I’ve been thinking a lot about what Phil Windley calls an “abundance mentality.” (He didn’t coin the term; it was through his article that I was introduced to the phrase.) I’ve been seeing variations on the same theme from Paul Allen (who really epitomizes the concept of an abundance mentality), Garr Reynolds, Kathy Sierra, and others.
I like to be open with what I’ve learned, particularly regarding web standards and Internet usability. It’s one of my strengths, though I don’t pretend to be near the level of Jakob Nielsen or Jeffrey Zeldman, giants in their respective fields before I even knew what the Internet was. I have friends call me regularly asking questions about programming. I have friends that I call regularly asking questions about programming. Without this network of professionals, none of us would be as successful as we are now.
My middle child turned three last week. Sandwiched between his brothers, he has little that can be accurately identified as “his.” As he was opening his presents, we would ask, “What is it?” Each time he would reply, “It’s mine!” He seemed more exited about being able to possess something his brothers weren’t entitled to (“Give that back, it’s not yours!”) than he was about what the toys actually were.
Are we like that with our knowledge/skills/training/whatever? I’ve said it before: I’ve learned more about programming outside the classroom than I ever did while jumping through hoops for my computer science degree. The willingness of others to publish free tutorials, answer questions, or just sit and brainstorm has been essential. I attribute most of my skill with databases to a co-worker at my first computer job, who first walked me through the basics of (normalized) database design. That 20-minute impromptu lesson was the cornerstone of many future projects and formal training. If it wasn’t for his mentoring, my career would likely not have followed the same path. I’m in his debt.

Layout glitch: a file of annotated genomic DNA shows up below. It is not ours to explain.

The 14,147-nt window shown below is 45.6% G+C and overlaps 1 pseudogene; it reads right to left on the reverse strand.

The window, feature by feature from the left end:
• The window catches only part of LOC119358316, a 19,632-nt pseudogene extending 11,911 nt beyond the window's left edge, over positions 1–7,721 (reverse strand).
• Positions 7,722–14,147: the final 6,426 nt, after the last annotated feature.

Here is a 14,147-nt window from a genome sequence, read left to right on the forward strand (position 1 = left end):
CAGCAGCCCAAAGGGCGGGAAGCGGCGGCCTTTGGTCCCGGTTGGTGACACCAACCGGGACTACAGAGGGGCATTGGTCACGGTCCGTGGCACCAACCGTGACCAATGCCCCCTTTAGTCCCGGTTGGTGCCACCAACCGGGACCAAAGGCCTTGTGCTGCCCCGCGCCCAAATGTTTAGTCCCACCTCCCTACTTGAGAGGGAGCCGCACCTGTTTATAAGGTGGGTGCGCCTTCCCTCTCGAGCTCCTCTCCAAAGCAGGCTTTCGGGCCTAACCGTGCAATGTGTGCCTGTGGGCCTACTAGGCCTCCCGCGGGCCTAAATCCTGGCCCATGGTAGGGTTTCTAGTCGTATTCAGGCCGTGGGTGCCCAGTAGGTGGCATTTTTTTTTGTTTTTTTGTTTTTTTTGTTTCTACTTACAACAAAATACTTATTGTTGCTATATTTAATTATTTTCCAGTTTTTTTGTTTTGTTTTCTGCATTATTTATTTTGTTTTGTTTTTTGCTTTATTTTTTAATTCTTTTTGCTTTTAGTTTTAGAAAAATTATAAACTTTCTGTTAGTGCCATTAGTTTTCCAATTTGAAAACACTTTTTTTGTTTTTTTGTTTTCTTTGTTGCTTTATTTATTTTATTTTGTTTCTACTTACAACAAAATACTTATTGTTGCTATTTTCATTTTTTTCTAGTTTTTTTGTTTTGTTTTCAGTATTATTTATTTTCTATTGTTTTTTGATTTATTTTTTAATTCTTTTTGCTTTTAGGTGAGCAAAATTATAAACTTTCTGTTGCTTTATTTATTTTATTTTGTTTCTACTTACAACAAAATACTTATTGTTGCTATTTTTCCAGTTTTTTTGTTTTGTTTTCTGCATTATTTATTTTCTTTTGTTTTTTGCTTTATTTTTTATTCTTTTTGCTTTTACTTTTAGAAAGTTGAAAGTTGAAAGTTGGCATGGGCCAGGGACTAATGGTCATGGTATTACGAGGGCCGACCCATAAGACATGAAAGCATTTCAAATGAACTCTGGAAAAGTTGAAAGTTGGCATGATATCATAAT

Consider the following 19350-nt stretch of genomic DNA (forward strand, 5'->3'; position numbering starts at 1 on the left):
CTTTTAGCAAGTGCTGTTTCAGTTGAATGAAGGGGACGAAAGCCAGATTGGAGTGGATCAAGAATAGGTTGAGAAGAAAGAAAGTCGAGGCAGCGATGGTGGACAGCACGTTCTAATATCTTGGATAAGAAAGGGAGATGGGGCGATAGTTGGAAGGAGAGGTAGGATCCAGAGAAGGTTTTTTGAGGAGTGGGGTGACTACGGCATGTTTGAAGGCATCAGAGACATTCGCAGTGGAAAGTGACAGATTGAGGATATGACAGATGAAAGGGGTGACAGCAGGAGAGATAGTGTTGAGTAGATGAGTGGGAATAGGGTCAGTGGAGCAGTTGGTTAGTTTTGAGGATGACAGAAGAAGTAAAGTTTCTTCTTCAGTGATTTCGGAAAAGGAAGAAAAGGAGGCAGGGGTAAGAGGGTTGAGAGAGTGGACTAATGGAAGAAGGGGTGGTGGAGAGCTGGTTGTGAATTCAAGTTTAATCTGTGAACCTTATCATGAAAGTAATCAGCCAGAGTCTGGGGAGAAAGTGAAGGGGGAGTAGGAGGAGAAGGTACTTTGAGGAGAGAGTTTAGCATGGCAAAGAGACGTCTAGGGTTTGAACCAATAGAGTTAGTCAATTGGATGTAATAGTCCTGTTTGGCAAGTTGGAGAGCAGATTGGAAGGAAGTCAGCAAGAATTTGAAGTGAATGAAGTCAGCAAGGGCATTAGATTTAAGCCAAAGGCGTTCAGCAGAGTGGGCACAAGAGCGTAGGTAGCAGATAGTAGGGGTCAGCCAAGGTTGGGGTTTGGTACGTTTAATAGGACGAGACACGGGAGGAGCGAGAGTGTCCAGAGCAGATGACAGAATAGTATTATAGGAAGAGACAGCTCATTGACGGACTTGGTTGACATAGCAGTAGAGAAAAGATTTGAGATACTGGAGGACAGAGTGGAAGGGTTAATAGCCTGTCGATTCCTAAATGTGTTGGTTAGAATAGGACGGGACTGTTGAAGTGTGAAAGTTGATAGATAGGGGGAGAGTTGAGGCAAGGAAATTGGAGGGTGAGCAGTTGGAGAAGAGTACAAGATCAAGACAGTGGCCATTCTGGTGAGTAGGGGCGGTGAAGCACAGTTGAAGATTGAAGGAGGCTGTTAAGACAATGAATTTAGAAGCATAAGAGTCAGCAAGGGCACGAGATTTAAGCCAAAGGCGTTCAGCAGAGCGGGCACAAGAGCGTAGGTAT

I’ve put together a short list of reasons I feel rewarded for sharing:
- Teaching is learning. The best way to learn something is to share it with someone else.
- Trust. A willingness to share what you’ve learned engenders a feeling of trust. I’ve received several business offers, based primarily on past interactions where I was “abundant.”
- Abundance. When you are willing to share, others are more willing to share with you. Pardon the buzzwords, but the synergy of an abundant social network holds extraordinary value.
I’ve worried about giving away business ideas, or helping someone else enter the same market space, but every time I take a step back I find sharing was the best decision. To paraphrase a wise teacher, “In order to become great, we must help others be great.”